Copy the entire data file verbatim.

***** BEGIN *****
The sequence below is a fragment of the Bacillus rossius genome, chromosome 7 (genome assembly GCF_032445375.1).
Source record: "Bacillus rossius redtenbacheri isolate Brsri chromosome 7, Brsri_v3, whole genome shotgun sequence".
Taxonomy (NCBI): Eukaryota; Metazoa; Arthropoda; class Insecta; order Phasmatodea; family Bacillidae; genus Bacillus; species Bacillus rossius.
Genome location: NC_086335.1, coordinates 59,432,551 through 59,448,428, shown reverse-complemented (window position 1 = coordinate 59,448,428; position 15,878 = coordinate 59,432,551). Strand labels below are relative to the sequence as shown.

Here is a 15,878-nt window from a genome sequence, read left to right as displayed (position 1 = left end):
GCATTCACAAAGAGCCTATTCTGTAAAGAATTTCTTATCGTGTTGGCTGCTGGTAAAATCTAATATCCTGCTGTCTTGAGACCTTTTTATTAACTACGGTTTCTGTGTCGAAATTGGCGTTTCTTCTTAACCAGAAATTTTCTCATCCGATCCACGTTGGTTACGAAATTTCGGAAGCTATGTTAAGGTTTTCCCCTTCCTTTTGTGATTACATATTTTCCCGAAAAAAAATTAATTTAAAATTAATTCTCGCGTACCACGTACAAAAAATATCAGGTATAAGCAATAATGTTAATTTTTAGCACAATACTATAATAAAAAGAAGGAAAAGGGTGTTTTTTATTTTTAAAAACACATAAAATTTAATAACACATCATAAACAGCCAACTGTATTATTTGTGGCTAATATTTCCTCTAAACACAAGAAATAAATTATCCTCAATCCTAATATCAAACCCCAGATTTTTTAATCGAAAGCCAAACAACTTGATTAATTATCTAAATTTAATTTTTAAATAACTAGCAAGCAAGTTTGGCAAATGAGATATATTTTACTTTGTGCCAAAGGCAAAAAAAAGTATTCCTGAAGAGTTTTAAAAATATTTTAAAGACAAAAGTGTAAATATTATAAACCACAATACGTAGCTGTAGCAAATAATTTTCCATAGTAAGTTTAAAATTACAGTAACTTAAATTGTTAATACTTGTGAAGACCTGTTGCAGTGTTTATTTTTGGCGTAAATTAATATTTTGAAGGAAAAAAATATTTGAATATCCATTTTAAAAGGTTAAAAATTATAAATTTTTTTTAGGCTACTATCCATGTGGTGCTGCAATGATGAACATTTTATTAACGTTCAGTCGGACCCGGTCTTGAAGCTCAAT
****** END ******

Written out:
The sequence below is a fragment of the Bacillus rossius genome, chromosome 7 (genome assembly GCF_032445375.1).
Source record: "Bacillus rossius redtenbacheri isolate Brsri chromosome 7, Brsri_v3, whole genome shotgun sequence".
Taxonomy (NCBI): Eukaryota; Metazoa; Arthropoda; class Insecta; order Phasmatodea; family Bacillidae; genus Bacillus; species Bacillus rossius.
Genome location: NC_086335.1, coordinates 59,432,551 through 59,448,428, shown reverse-complemented (window position 1 = coordinate 59,448,428; position 15,878 = coordinate 59,432,551). Strand labels below are relative to the sequence as shown.

Here is a 15,878-nt window from a genome sequence, read left to right as displayed (position 1 = left end):
GCATTCACAAAGAGCCTATTCTGTAAAGAATTTCTTATCGTGTTGGCTGCTGGTAAAATCTAATATCCTGCTGTCTTGAGACCTTTTTATTAACTACGGTTTCTGTGTCGAAATTGGCGTTTCTTCTTAACCAGAAATTTTCTCATCCGATCCACGTTGGTTACGAAATTTCGGAAGCTATGTTAAGGTTTTCCCCTTCCTTTTGTGATTACATATTTTCCCGAAAAAAAATTAATTTAAAATTAATTCTCGCGTACCACGTACAAAAAATATCAGGTATAAGCAATAATGTTAATTTTTAGCACAATACTATAATAAAAAGAAGGAAAAGGGTGTTTTTTATTTTTAAAAACACATAAAATTTAATAACACATCATAAACAGCCAACTGTATTATTTGTGGCTAATATTTCCTCTAAACACAAGAAATAAATTATCCTCAATCCTAATATCAAACCCCAGATTTTTTAATCGAAAGCCAAACAACTTGATTAATTATCTAAATTTAATTTTTAAATAACTAGCAAGCAAGTTTGGCAAATGAGATATATTTTACTTTGTGCCAAAGGCAAAAAAAAGTATTCCTGAAGAGTTTTAAAAATATTTTAAAGACAAAAGTGTAAATATTATAAACCACAATACGTAGCTGTAGCAAATAATTTTCCATAGTAAGTTTAAAATTACAGTAACTTAAATTGTTAATACTTGTGAAGACCTGTTGCAGTGTTTATTTTTGGCGTAAATTAATATTTTGAAGGAAAAAAATATTTGAATATCCATTTTAAAAGGTTAAAAATTATAAATTTTTTTTAGGCTACTATCCATGTGGTGCTGCAATGATGAACATTTTATTAACGTTCAGTCGGACCCGGTCTTGAAGCTCAAT